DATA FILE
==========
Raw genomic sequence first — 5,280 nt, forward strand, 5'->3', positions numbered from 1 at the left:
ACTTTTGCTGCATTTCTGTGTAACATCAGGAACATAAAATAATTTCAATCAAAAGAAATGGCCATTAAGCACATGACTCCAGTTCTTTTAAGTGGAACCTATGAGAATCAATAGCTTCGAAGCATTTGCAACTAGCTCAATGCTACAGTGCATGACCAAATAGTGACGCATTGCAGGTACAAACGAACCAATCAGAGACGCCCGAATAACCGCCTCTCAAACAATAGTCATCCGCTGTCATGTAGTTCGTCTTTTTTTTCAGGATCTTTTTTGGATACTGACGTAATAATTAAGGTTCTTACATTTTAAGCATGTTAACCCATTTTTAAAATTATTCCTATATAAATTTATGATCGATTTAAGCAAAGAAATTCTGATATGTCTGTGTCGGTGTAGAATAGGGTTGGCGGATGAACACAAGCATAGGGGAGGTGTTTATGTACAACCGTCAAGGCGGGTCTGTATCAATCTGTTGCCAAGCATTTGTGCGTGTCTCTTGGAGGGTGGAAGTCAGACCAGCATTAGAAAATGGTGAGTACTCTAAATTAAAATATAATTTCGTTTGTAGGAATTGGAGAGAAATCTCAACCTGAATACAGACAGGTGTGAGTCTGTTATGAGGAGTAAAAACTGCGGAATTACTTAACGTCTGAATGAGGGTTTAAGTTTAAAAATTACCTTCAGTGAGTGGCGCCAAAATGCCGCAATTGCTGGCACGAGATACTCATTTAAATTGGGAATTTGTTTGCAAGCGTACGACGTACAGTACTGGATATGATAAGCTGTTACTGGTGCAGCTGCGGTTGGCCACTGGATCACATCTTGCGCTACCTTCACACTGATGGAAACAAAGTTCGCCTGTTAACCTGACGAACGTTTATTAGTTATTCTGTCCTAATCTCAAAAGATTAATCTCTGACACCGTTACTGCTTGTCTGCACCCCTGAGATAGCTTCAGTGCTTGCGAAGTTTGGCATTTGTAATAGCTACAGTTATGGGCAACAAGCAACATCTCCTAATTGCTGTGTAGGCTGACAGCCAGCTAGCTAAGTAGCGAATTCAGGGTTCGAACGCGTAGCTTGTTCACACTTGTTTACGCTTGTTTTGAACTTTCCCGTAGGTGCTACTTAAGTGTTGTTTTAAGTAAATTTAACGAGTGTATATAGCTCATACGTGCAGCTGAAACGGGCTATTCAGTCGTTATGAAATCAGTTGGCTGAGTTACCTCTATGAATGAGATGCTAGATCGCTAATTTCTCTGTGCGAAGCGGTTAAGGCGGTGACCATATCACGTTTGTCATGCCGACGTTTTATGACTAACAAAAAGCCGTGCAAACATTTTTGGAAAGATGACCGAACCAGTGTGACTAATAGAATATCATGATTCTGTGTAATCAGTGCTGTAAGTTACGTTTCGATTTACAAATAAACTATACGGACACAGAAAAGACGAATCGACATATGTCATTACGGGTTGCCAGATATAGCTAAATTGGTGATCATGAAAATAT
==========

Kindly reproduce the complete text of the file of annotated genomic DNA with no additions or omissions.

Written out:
Raw genomic sequence first — 5,280 nt, forward strand, 5'->3', positions numbered from 1 at the left:
ACTTTTGCTGCATTTCTGTGTAACATCAGGAACATAAAATAATTTCAATCAAAAGAAATGGCCATTAAGCACATGACTCCAGTTCTTTTAAGTGGAACCTATGAGAATCAATAGCTTCGAAGCATTTGCAACTAGCTCAATGCTACAGTGCATGACCAAATAGTGACGCATTGCAGGTACAAACGAACCAATCAGAGACGCCCGAATAACCGCCTCTCAAACAATAGTCATCCGCTGTCATGTAGTTCGTCTTTTTTTTCAGGATCTTTTTTGGATACTGACGTAATAATTAAGGTTCTTACATTTTAAGCATGTTAACCCATTTTTAAAATTATTCCTATATAAATTTATGATCGATTTAAGCAAAGAAATTCTGATATGTCTGTGTCGGTGTAGAATAGGGTTGGCGGATGAACACAAGCATAGGGGAGGTGTTTATGTACAACCGTCAAGGCGGGTCTGTATCAATCTGTTGCCAAGCATTTGTGCGTGTCTCTTGGAGGGTGGAAGTCAGACCAGCATTAGAAAATGGTGAGTACTCTAAATTAAAATATAATTTCGTTTGTAGGAATTGGAGAGAAATCTCAACCTGAATACAGACAGGTGTGAGTCTGTTATGAGGAGTAAAAACTGCGGAATTACTTAACGTCTGAATGAGGGTTTAAGTTTAAAAATTACCTTCAGTGAGTGGCGCCAAAATGCCGCAATTGCTGGCACGAGATACTCATTTAAATTGGGAATTTGTTTGCAAGCGTACGACGTACAGTACTGGATATGATAAGCTGTTACTGGTGCAGCTGCGGTTGGCCACTGGATCACATCTTGCGCTACCTTCACACTGATGGAAACAAAGTTCGCCTGTTAACCTGACGAACGTTTATTAGTTATTCTGTCCTAATCTCAAAAGATTAATCTCTGACACCGTTACTGCTTGTCTGCACCCCTGAGATAGCTTCAGTGCTTGCGAAGTTTGGCATTTGTAATAGCTACAGTTATGGGCAACAAGCAACATCTCCTAATTGCTGTGTAGGCTGACAGCCAGCTAGCTAAGTAGCGAATTCAGGGTTCGAACGCGTAGCTTGTTCACACTTGTTTACGCTTGTTTTGAACTTTCCCGTAGGTGCTACTTAAGTGTTGTTTTAAGTAAATTTAACGAGTGTATATAGCTCATACGTGCAGCTGAAACGGGCTATTCAGTCGTTATGAAATCAGTTGGCTGAGTTACCTCTATGAATGAGATGCTAGATCGCTAATTTCTCTGTGCGAAGCGGTTAAGGCGGTGACCATATCACGTTTGTCATGCCGACGTTTTATGACTAACAAAAAGCCGTGCAAACATTTTTGGAAAGATGACCGAACCAGTGTGACTAATAGAATATCATGATTCTGTGTAATCAGTGCTGTAAGTTACGTTTCGATTTACAAATAAACTATACGGACACAGAAAAGACGAATCGACATATGTCATTACGGGTTGCCAGATATAGCTAAATTGGTGATCATGAAAATAT